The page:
Your grandmother's symptoms may or may not be related to her pacemaker. First of all, it is often hard to define what someone means by "dizzy." True vertigo
is the sensation of motion when one is stationary (i.e., "feels like the room is spinning." This form of dizziness arises within the skull and has nothing to do with the pacemaker. Most often this is from a benign movement of little stones in the inner ear that occur with certain movements and alter our perception of balance (hence the term, benign paroxysmal positional vertigo, or BPPV). These episodes often last seconds and don't persist beyond a few minutes.
If your grandmother instead had the sensation of "lightheadedness" where she felt like she might pass out, then the list of causes becomes broader. This sensation could come from being dehydrated, getting up too quickly from a sitting or supine position, or new medications. However, this could also be related to her heart and/or her pacemaker, depending on why she was given a pacemaker in the first place. Sometimes if the heart goes too fast or beats in an irregular rhythm, symptoms of lightheadedness can result. Fortunately, the pacemaker has a recording function in it, and it can be "interrogated" at her cardiologist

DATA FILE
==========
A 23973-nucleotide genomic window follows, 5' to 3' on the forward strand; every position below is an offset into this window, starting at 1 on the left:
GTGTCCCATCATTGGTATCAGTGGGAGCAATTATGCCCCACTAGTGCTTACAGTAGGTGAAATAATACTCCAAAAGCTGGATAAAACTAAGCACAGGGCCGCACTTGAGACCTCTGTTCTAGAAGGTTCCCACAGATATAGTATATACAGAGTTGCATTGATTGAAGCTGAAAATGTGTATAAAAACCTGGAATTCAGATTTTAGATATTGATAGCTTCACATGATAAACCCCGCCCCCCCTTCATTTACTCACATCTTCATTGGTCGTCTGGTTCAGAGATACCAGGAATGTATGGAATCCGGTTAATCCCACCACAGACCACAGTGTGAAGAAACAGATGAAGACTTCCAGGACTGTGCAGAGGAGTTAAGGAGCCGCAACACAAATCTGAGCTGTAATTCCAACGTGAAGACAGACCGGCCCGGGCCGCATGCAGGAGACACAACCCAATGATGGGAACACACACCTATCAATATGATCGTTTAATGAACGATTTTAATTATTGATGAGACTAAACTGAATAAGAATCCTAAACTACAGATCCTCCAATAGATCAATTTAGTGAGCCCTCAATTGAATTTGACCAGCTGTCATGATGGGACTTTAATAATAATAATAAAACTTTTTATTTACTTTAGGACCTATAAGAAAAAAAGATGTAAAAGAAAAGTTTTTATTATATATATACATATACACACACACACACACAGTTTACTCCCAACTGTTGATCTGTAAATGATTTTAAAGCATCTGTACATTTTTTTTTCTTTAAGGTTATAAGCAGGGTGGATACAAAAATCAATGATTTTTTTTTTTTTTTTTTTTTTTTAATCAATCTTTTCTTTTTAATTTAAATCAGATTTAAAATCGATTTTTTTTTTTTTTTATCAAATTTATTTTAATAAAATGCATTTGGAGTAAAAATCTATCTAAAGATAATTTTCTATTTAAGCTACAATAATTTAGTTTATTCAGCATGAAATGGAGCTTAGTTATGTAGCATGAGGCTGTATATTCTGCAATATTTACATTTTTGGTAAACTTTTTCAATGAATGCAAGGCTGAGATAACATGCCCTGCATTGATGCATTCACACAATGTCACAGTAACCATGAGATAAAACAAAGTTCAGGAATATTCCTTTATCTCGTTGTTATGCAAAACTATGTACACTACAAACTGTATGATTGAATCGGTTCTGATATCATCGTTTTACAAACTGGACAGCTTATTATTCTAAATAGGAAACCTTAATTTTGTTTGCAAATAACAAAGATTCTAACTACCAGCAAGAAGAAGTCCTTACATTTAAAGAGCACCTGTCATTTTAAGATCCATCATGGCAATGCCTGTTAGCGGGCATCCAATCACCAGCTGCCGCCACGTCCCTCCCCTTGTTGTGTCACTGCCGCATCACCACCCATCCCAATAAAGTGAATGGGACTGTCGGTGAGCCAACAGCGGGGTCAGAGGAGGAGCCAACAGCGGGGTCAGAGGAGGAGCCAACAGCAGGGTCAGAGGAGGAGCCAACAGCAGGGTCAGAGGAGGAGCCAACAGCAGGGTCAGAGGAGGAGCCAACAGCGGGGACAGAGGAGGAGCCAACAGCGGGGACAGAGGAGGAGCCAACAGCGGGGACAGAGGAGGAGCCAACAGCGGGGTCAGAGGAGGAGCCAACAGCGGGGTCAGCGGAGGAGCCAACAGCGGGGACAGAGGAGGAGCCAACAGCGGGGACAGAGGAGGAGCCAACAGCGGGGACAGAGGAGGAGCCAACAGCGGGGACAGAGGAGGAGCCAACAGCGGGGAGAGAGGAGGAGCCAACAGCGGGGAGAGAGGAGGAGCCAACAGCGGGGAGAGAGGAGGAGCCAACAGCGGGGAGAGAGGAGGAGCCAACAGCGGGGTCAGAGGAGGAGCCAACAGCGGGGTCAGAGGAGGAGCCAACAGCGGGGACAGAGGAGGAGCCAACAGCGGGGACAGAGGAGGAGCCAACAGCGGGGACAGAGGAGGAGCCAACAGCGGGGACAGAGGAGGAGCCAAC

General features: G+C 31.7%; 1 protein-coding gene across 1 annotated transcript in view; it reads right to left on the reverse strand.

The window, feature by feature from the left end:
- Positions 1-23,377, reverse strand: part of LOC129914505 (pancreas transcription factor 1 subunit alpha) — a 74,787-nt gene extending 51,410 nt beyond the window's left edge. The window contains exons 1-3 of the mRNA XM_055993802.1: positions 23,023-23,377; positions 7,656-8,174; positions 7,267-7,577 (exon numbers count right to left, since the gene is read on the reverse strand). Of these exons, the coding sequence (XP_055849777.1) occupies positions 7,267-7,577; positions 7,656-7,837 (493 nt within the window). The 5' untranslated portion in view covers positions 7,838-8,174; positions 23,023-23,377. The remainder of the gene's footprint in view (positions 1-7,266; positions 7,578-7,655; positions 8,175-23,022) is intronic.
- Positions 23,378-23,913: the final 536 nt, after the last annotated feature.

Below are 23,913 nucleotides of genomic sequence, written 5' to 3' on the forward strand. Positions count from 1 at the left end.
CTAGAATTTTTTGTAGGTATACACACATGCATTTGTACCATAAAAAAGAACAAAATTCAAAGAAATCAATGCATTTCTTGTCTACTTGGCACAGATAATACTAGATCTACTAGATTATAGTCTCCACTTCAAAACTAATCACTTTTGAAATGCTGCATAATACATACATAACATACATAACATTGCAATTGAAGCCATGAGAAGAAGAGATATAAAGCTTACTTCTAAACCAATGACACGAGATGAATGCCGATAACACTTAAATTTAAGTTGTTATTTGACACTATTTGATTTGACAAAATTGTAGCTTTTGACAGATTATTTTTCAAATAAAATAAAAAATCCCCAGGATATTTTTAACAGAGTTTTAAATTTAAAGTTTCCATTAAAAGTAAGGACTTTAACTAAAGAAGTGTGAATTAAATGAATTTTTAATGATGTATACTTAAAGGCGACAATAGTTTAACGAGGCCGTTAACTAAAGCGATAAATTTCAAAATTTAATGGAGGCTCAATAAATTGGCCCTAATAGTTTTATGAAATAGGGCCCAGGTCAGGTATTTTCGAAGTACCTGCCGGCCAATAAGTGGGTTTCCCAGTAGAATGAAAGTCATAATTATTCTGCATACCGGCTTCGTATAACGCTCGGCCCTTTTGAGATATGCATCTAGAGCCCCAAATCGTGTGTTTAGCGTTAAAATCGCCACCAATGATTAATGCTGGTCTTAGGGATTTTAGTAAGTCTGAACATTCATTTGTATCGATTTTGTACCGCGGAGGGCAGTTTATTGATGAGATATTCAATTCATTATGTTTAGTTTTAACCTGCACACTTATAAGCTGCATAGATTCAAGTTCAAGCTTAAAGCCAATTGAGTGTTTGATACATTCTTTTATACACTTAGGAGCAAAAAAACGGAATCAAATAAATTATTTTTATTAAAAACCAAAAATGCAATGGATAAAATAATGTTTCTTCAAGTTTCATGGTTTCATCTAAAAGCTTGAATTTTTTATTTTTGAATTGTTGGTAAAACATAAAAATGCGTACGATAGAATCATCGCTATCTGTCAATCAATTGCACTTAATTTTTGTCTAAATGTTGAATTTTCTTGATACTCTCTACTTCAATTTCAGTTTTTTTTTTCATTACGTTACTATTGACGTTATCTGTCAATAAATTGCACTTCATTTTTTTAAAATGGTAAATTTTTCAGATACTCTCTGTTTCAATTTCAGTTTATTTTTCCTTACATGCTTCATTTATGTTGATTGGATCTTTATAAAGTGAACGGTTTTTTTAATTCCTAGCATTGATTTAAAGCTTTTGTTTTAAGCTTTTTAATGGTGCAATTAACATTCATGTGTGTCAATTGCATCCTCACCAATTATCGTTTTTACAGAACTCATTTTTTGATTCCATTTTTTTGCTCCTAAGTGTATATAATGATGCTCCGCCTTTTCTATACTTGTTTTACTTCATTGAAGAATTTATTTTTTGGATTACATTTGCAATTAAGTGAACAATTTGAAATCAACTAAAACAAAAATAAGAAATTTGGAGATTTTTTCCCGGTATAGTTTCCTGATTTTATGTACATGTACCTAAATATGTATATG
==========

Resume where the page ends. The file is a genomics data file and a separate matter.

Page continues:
's office to make sure her heart was not the cause. She should talk to her primary care physician
and her cardiologist about her dizzy spell so that they may do the appropriate work-up, including testing for BPPV and interrogating her pacemaker.